Ways of Getting a Family Sponsored Visa in the U.S
Family-Based Petitions allow U.S. Citizens and Green Card holders to sponsor a family member or relative to immigrate to the United States. However, grandparents, cousins, aunts, uncles, parents-in-law, and other extended family members are not on the list. If you are looking into the option of filing a petition for a fiance from a foreign country, then you might want to check online references like Ashoori Law K1 Visa guide. We will also be discussing some ways you can get your immediate relatives to be sponsored and become U.S. citizens as well.
Beneficiaries who fall into the “family preference” category are subject to annual limits or quotas on visas, both an overall limit and a per-country allotment. More people apply every year, and this leads to long waits, particularly from countries with high populations and levels of interest in immigrating.
Immediate relatives being petitioned do not have to worry about getting their Green Card approved. They may be a long wait, but rest assured that the U.S. Citizenship and Immigration Services or USCIS is processing the request. There is an annual limit on how many green cards are given out.
Every year, an enormous number of applications are being submitted for permanent residency in the United States. No one can say precisely how long each preference-category applicant will wait. The waiting period may be relatively short; in others, the wait spans decades.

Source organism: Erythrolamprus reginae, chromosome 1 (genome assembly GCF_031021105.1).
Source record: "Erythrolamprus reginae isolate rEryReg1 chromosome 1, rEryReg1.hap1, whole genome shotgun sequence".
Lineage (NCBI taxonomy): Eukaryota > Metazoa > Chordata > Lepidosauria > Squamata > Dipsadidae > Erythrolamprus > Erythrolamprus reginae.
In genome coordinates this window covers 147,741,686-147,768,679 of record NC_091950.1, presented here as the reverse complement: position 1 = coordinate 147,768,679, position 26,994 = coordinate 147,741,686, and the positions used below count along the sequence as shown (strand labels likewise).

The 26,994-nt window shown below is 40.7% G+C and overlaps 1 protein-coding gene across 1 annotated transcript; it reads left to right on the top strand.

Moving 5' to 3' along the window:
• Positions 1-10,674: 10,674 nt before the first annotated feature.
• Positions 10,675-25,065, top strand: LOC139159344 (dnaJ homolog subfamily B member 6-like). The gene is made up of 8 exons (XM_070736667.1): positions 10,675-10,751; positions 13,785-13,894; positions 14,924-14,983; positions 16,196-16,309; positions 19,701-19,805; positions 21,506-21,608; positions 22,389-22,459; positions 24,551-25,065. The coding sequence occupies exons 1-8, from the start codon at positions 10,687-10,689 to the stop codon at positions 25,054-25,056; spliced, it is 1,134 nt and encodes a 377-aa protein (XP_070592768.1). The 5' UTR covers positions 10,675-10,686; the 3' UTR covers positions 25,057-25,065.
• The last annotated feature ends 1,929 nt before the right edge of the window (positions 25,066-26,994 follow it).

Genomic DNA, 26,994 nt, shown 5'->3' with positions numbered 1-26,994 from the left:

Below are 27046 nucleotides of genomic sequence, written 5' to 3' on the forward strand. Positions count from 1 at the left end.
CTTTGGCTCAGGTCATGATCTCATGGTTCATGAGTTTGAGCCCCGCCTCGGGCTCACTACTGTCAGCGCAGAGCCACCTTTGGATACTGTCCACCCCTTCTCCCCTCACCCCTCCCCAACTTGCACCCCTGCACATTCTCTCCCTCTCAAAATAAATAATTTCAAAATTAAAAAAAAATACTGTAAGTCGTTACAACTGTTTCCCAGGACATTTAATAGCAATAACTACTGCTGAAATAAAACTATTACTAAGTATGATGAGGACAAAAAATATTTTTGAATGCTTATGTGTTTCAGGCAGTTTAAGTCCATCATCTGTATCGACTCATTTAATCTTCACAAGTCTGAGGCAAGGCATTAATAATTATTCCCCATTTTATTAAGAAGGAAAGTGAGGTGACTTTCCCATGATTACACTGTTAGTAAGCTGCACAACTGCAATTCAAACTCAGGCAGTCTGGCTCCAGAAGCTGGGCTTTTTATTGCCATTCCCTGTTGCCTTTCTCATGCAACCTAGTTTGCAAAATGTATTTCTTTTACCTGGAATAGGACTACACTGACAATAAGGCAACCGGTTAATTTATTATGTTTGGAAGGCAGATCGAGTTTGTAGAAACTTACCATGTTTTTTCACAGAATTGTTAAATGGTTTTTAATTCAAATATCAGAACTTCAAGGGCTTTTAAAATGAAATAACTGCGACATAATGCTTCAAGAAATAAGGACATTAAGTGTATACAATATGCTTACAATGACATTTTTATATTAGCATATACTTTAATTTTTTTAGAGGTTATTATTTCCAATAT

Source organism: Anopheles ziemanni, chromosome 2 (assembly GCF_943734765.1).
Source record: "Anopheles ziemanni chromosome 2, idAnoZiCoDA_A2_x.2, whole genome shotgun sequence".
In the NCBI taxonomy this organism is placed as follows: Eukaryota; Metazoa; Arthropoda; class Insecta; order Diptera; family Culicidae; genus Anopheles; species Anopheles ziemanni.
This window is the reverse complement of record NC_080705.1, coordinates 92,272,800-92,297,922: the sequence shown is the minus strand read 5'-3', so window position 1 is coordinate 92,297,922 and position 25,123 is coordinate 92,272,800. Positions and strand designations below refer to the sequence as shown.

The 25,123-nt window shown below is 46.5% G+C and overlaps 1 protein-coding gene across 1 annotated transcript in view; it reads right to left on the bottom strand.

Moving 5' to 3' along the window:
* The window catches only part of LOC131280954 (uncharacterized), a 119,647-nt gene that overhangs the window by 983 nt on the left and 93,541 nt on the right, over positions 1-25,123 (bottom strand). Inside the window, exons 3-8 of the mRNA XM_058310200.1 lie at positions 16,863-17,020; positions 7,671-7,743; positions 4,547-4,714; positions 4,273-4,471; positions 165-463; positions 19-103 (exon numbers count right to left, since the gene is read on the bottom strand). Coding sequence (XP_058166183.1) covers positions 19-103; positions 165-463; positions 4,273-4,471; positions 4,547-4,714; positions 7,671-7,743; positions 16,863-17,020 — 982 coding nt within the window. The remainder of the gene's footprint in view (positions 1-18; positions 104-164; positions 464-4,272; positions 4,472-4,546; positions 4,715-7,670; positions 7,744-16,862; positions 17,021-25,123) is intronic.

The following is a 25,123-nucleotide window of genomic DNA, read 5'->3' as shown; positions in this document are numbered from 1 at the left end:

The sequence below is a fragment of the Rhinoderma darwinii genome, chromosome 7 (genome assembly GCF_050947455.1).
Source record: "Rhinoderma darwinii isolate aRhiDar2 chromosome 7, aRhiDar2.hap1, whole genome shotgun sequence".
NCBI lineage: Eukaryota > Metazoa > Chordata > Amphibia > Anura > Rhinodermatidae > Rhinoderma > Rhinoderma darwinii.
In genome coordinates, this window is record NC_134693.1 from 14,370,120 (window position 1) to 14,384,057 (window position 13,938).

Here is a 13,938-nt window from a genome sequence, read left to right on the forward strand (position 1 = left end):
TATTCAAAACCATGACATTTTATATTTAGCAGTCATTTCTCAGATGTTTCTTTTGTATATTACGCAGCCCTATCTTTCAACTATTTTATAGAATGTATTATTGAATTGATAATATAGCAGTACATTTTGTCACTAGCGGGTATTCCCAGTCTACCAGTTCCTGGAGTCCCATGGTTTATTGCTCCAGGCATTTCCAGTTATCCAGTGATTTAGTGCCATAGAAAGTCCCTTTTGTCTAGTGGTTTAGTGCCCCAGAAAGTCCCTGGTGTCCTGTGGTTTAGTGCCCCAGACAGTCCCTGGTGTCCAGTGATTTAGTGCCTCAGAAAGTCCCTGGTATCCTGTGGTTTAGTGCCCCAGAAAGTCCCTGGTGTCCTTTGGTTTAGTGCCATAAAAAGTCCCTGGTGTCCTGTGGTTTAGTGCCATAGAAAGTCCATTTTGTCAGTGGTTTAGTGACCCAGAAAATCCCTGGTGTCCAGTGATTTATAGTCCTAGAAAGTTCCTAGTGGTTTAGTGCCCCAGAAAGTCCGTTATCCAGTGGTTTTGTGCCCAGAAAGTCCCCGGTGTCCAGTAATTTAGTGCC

The “Family Preference is divided into several categories, and they are:
First Preference (F1) – unmarried sons and daughters of Green Cardholder of any age. The beneficiary must be “unmarried” when the petition is filed.
Second Preference (F2) – spouses (same-sex or opposite-sex) minor children, unmarried sons and daughters (age 21 and above) of U.S. Citizen. Children who are divorced are considered under the status of unmarried.
Third Preference (F3) – Married Sons and daughters of Green Card holder, their spouses, and minor children.
Fourth Preference (F4) – Brothers and sisters of a U.S. Citizen, their spouse, and small children. Half-brothers and half-sisters, as well as adoptive siblings, are eligible too under this certain category.
Processing the Petition
The process starts with the U.S. citizen or Green Card holder petitioner preparing and filing Form I-130. This form is known as the Petition for Alien Relative. This form is downloadable and is issued by U.S. Citizenship and Immigration Services (USCIS). You can go to their website to download a copy.
If your relative is overseas, he/she should choose the closest embassy or consulate that processes immigrant visas. They can visit the website to know more about the requirements they need to present upon processing a request for a Green Card.
Some attorneys recommend that the U.S. Citizen filing the petition should also execute and submit the Affidavit of Support, Form I-864, and supporting documents with the I-130, rather than waiting until it is later requested.
Once the U.S. Citizen has satisfactorily met the requirements, the USCIS Approval Notice will then follow. The letter also provides information on where the case has been forwarded to and will be processed.
Importance of Legal Help for Sponsoring a Relative
It is recommended that if you are planning to sponsor a relative to come to the U.S., you should at least consult with an attorney to guide you with all the documents needed.
Foreign countries have different processes when it comes to filing petitions for Green Cards. It would always be a good practice to check the local consulate or the nearest U.S. embassy in your respective country. Some countries even offer call center support for people who are looking into filing for Green Cards.